One of the perverse pleasures of spending too much time in airports is getting to people watch. I put on my “anthropologist from Mars” glasses and pass the time by staring at strangers, watching what they eat, read and how they struggle to nap in uncomfortable positions. This morning, while waiting on a very delayed plane in the Portland airport, I watched a woman perform yoga by the gate.
But if I really were an anthropologist from Mars I’d be most puzzled by something else that people in airports do: drink lots of diet soda. I write this in the San Francisco airport, where I’m sitting on a bench with five other people, all of whom are sipping some sort of beverage with artificial sweetener in it, from Diet Snapple to Pepsi One.
This is a bizarre ritual, no? We’re deliberating duping our tongue, enjoying the illusion of sweetness without the thing that the sweetness is supposed to represent: metabolic energy. What I find most ironic about these diet colas is that there’s good evidence that fake sugar actually leads to weight gain. Consider this recent paper in Behavioral Neuroscience, which found that rats fed artificial sweeteners gained more weight than rats fed actual sugar:
Animals may use sweet taste to predict the caloric contents of food. Eating sweet noncaloric substances may degrade this predictive relationship, leading to positive energy balance through increased food intake and/or diminished energy expenditure. Adult male Sprague-Dawley rats were given differential experience with a sweet taste that either predicted increased caloric content (glucose) or did not predict increased calories (saccharin). We found that reducing the correlation between sweet taste and the caloric content of foods using artificial sweeteners in rats resulted in increased caloric intake, increased body weight, and increased adiposity, as well as diminished caloric compensation and blunted thermic responses to sweet-tasting diets. These results suggest that consumption of products containing artificial sweeteners may lead to increased body weight and obesity by interfering with fundamental homeostatic, physiological processes.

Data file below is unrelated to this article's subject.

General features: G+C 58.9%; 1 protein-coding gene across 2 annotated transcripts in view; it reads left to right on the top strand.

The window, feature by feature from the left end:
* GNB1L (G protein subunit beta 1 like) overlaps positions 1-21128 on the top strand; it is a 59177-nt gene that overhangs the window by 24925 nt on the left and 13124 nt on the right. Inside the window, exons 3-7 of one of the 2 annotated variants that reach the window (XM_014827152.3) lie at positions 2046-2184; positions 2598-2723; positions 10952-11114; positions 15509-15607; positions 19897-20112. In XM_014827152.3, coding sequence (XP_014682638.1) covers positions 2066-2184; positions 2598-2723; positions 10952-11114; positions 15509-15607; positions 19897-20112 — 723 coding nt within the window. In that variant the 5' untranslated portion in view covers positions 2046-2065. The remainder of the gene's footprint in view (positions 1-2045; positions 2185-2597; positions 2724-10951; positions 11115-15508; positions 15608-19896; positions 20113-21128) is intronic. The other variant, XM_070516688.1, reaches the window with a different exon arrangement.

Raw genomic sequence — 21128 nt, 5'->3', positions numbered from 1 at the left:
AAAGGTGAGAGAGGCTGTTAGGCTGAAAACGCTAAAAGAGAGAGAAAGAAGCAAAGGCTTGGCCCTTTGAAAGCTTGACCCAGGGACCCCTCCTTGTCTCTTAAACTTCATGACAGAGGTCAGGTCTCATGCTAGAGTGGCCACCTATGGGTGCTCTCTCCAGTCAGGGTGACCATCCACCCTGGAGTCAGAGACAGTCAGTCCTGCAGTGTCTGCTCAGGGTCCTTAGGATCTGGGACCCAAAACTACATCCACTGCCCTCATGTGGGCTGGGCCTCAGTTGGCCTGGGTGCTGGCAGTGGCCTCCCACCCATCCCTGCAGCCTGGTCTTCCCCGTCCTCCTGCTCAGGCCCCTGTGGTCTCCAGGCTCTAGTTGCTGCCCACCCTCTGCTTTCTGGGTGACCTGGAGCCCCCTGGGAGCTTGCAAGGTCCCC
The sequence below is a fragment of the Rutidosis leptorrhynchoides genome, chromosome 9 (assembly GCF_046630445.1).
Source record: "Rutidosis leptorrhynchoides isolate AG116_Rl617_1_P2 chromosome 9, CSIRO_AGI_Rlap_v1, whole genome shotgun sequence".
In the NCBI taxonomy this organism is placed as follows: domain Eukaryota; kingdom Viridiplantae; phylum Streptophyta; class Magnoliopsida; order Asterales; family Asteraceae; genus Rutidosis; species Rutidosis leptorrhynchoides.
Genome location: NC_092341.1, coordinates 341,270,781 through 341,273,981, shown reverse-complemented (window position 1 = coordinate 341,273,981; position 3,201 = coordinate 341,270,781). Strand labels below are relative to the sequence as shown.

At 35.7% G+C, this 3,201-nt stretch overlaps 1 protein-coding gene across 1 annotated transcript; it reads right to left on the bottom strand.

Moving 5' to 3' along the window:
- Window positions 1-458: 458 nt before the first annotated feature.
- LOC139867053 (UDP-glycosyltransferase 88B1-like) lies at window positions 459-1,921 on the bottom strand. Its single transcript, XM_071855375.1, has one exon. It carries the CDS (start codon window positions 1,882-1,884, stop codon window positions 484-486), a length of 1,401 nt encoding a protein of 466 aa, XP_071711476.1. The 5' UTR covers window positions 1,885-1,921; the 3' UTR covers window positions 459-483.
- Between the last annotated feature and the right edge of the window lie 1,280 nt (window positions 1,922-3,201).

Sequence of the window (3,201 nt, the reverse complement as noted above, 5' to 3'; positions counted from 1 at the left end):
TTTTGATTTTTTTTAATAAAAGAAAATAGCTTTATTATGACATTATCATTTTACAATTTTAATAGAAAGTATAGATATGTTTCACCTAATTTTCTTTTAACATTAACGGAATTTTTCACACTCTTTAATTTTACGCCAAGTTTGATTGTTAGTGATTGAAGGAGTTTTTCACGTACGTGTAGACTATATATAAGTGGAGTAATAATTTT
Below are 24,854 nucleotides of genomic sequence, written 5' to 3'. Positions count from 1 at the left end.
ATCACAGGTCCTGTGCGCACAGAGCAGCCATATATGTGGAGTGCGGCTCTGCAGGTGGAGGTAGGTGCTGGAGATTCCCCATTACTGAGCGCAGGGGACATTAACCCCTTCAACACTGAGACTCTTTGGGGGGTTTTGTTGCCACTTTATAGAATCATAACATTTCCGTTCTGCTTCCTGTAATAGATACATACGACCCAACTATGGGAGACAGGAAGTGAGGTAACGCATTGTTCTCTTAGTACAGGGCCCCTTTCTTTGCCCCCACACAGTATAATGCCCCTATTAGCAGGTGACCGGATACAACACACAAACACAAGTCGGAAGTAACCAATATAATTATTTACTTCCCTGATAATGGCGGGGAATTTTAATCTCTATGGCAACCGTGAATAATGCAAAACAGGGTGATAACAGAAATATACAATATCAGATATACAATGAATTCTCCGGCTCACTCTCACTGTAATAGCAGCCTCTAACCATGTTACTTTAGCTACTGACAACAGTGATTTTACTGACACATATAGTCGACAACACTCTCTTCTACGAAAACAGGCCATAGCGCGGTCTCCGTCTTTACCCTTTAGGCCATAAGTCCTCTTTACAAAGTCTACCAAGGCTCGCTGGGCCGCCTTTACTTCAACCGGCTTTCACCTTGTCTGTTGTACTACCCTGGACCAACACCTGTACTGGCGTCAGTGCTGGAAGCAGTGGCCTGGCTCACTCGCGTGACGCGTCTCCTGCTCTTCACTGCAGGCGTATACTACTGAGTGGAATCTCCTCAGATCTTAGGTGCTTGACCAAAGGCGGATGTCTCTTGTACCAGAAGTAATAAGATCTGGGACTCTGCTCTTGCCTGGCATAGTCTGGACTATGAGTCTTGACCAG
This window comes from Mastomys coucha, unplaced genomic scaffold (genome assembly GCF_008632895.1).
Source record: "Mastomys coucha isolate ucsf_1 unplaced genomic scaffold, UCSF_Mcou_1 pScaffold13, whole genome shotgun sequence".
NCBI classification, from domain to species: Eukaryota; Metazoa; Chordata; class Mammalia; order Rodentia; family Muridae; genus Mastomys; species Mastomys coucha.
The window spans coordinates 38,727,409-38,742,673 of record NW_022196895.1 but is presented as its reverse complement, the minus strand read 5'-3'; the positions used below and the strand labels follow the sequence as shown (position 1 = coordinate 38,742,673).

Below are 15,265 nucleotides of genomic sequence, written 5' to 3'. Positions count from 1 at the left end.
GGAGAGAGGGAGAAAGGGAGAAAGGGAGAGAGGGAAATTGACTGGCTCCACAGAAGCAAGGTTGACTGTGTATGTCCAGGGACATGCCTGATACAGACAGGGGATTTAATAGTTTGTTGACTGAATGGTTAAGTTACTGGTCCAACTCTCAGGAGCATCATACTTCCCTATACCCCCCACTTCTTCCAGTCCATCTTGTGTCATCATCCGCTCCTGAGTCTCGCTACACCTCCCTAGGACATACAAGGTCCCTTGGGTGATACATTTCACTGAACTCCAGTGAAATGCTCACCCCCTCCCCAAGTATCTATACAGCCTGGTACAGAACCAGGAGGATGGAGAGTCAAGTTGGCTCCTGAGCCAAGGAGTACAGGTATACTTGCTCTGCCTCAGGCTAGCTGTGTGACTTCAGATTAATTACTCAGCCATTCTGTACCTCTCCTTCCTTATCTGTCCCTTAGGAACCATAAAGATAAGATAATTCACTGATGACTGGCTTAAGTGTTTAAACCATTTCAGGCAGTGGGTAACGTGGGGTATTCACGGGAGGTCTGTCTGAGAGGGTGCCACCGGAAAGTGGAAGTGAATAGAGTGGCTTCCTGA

There’s also some tentative evidence of the same effect in humans:
Splenda is not satisfying–at least according to the brain. A new study found that even when the palate cannot distinguish between the artificial sweetener and sugar, our brain knows the difference.
At the University of California, San Diego, 12 women underwent functional MRI while sipping water sweetened with either real sugar (sucrose) or Splenda (sucralose). Sweeteners, real or artificial, bind to and stimulate receptors on the taste buds, which then signal the brain via the cranial nerve. Although both sugar and Splenda initiate the same taste and pleasure pathways in the brain–and the subjects could not tell the solutions apart–the sugar activated pleasure-related brain regions more extensively than the Splenda did. In particular, “the real thing, the sugar, elicits a much greater response in the insula,” says the study’s lead author, psych ia trist Guido Frank, now at the Univer sity of Colorado at Denver. The insula, involved with taste, also plays a role in enjoyment by connecting regions in the reward system that encode the sensation of pleasantness.
The essential lesson is that the brain doesn’t like being tricked. When you give us sweetness without the caloric energy, we end up craving calories more than ever.